Uyghurs Say Quake, Tent Shortage Has Forced Them To Live Outdoors

A Uyghur man warms himself in front of a stove fire after spending a second night sleeping in the open. A massive earthquake devastated the Chongqurchaq area bordering Kyrgyzstan in February 2003. File photo: AFP/Goh Chai Hin

WASHINGTON-Ethnic Uyghurs made homeless by an earthquake in China's northwestern corner say a shortage of emergency tents has forced them to live outdoors in sub-freezing temperatures and snow.

"I heard that the government set up two tents in our township, but I haven't seen any," one resident of hard-hit Yengi Awat Township told RFA's Uyghur service. "Here some people's houses are completely collapsed. Today is the third day people have been living outdoors. No one from the government has come here."

"It's very cold here at night, and it has been snowing for two days. Now it's accumulated...It melts during the day, and that is causing more damage to the structure of the houses," he said.

The quake struck at 7:38 a.m. on Feb. 14 with the epicenter in remote Wushi County near the border with Kyrgyzstan, according to the State Seismological Bureau of China.

Too few tents

Local sources said tens of thousands of local people were directly affected by the quake, and that more than two thousand homes had collapsed in the area. They reported some 900 aftershocks.

The disaster area has meanwhile been expanded to include one town and more than a hundred villages in Uchturpan.

An official with the Uchturpan town government disaster relief bureau, who asked to be identified by only his surname, Hu, said too few tents had been made available.

The Xinjiang Uyghur Autonomous Provincial government sent only 300 tents, but there are more than 20,000 earthquake victims. That is why many people couldn't get tents.

"The Xinjiang Uyghur Autonomous Region government sent only 300 tents, but there are more than 20,000 earthquake victims, " he said. "That is why many people couldn't get tents."

A 6.8-magnitude earthquake in February 2003 nearby in the foothills of the Tengri Mountains, which separate the area from Kyrgyzstan, claimed 268 lives and razed 20,000 houses. The quake also took a heavy toll on the local economy, which revolves around farming, with thousands of livestock killed.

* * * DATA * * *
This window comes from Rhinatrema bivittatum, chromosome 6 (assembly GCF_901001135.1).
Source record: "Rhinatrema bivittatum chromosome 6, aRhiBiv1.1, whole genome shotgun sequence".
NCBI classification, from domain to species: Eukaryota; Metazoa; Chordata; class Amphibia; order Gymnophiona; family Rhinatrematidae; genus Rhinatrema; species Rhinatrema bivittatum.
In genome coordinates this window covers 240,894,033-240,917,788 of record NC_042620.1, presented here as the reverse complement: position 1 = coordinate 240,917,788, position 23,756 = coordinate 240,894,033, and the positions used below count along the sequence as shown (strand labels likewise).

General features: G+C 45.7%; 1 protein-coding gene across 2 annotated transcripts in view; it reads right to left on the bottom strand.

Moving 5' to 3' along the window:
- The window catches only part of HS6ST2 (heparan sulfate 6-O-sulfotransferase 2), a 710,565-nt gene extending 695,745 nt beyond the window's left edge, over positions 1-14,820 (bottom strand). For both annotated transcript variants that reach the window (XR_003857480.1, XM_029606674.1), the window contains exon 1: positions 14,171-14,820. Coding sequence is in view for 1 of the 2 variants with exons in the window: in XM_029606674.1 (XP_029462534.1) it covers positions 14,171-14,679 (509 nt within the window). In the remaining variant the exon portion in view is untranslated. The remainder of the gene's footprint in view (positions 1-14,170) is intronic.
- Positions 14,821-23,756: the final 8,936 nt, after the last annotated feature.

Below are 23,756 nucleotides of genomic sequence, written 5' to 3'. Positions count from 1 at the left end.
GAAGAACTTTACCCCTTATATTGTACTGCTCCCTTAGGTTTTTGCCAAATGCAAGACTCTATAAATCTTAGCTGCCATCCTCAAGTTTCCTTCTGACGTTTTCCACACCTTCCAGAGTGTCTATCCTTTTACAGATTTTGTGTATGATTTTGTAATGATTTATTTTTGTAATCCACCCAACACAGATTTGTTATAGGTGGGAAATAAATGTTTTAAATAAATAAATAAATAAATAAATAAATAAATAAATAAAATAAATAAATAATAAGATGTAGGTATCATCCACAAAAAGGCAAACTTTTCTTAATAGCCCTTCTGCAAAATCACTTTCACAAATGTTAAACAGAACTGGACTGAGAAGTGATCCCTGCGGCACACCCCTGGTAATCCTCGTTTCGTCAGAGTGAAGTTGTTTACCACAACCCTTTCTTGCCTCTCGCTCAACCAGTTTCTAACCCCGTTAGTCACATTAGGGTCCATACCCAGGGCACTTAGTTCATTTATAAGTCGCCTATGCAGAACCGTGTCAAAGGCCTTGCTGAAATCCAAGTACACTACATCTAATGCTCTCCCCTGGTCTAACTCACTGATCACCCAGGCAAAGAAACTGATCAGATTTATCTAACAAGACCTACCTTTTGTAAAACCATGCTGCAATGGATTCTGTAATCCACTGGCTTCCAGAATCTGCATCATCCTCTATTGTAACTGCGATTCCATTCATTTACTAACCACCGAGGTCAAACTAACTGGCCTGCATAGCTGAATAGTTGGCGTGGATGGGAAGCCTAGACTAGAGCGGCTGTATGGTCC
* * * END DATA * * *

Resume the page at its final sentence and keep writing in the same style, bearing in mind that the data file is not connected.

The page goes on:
Another local government official who spoke on condition of anonymity said authorities had provided emergency tents to people affected by the quake. "We provided tents for all people who lost their home during the earthquake, and there is no one living outdoors," the Yengi Awat Township official said.

A poverty-stricken region

But another vicitim, a resident of Ouch Village in Yengi Awat, said he too was living outdoors. "The government has not arrived here yet. We are living outside, and it is snowing and cool," the man said.

Local schools, roads, bridges, administrative offices, and water treatment facilities were also affected, local people said in telephone interviews.

"The aid is arriving very well on television, but we've received nothing yet," said another Uyghur man in the worst affected area.

A Chinese official, also interviewed by telephone, noted that a quake in the region would take an especially hard toll on residents because Uchturpan is one of Chinese poorest counties.

Uchturpan is located at the northeast edge of the Tarim Basin, about 90 kilometers west of Aksu City. Its population is officially reported as 180,000. Some 97 percent of residents are ethnic Uyghurs, a Muslim Turkic people with close ties to Central Asia.

Aksu City is the capital of Aksu Prefecture, located in the south-central part of the Xinjiang Uyghur Autonomous Region.


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